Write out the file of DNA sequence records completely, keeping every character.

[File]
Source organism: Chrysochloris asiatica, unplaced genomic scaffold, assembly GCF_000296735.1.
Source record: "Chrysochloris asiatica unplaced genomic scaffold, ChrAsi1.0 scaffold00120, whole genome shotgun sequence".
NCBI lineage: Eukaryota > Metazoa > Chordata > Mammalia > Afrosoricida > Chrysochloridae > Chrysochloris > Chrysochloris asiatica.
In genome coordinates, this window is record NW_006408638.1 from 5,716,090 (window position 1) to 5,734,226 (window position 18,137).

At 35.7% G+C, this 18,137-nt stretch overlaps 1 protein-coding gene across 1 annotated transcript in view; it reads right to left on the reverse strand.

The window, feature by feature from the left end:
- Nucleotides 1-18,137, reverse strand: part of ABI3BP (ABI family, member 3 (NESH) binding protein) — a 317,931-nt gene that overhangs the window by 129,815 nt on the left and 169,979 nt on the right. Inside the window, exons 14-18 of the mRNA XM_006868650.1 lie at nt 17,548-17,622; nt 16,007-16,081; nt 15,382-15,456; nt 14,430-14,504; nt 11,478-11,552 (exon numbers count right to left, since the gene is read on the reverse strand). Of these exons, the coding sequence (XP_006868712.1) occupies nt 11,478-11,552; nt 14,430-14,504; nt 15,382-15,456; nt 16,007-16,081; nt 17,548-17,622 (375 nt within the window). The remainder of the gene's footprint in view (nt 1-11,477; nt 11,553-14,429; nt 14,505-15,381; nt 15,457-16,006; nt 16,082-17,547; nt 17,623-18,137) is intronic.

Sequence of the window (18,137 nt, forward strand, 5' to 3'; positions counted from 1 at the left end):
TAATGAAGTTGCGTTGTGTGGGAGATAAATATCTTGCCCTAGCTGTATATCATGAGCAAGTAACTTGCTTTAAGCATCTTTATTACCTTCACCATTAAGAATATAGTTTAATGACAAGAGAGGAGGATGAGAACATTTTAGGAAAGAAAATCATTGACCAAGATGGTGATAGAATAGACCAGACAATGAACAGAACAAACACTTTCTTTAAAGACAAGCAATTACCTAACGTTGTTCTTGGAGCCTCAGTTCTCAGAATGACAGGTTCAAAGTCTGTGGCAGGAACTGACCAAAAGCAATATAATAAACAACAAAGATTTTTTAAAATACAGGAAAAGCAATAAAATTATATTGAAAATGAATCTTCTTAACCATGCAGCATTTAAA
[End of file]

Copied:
Source organism: Chrysochloris asiatica, unplaced genomic scaffold, assembly GCF_000296735.1.
Source record: "Chrysochloris asiatica unplaced genomic scaffold, ChrAsi1.0 scaffold00120, whole genome shotgun sequence".
NCBI lineage: Eukaryota > Metazoa > Chordata > Mammalia > Afrosoricida > Chrysochloridae > Chrysochloris > Chrysochloris asiatica.
In genome coordinates, this window is record NW_006408638.1 from 5,716,090 (window position 1) to 5,734,226 (window position 18,137).

At 35.7% G+C, this 18,137-nt stretch overlaps 1 protein-coding gene across 1 annotated transcript in view; it reads right to left on the reverse strand.

The window, feature by feature from the left end:
- Nucleotides 1-18,137, reverse strand: part of ABI3BP (ABI family, member 3 (NESH) binding protein) — a 317,931-nt gene that overhangs the window by 129,815 nt on the left and 169,979 nt on the right. Inside the window, exons 14-18 of the mRNA XM_006868650.1 lie at nt 17,548-17,622; nt 16,007-16,081; nt 15,382-15,456; nt 14,430-14,504; nt 11,478-11,552 (exon numbers count right to left, since the gene is read on the reverse strand). Of these exons, the coding sequence (XP_006868712.1) occupies nt 11,478-11,552; nt 14,430-14,504; nt 15,382-15,456; nt 16,007-16,081; nt 17,548-17,622 (375 nt within the window). The remainder of the gene's footprint in view (nt 1-11,477; nt 11,553-14,429; nt 14,505-15,381; nt 15,457-16,006; nt 16,082-17,547; nt 17,623-18,137) is intronic.

Sequence of the window (18,137 nt, forward strand, 5' to 3'; positions counted from 1 at the left end):
TAATGAAGTTGCGTTGTGTGGGAGATAAATATCTTGCCCTAGCTGTATATCATGAGCAAGTAACTTGCTTTAAGCATCTTTATTACCTTCACCATTAAGAATATAGTTTAATGACAAGAGAGGAGGATGAGAACATTTTAGGAAAGAAAATCATTGACCAAGATGGTGATAGAATAGACCAGACAATGAACAGAACAAACACTTTCTTTAAAGACAAGCAATTACCTAACGTTGTTCTTGGAGCCTCAGTTCTCAGAATGACAGGTTCAAAGTCTGTGGCAGGAACTGACCAAAAGCAATATAATAAACAACAAAGATTTTTTAAAATACAGGAAAAGCAATAAAATTATATTGAAAATGAATCTTCTTAACCATGCAGCATTTAAA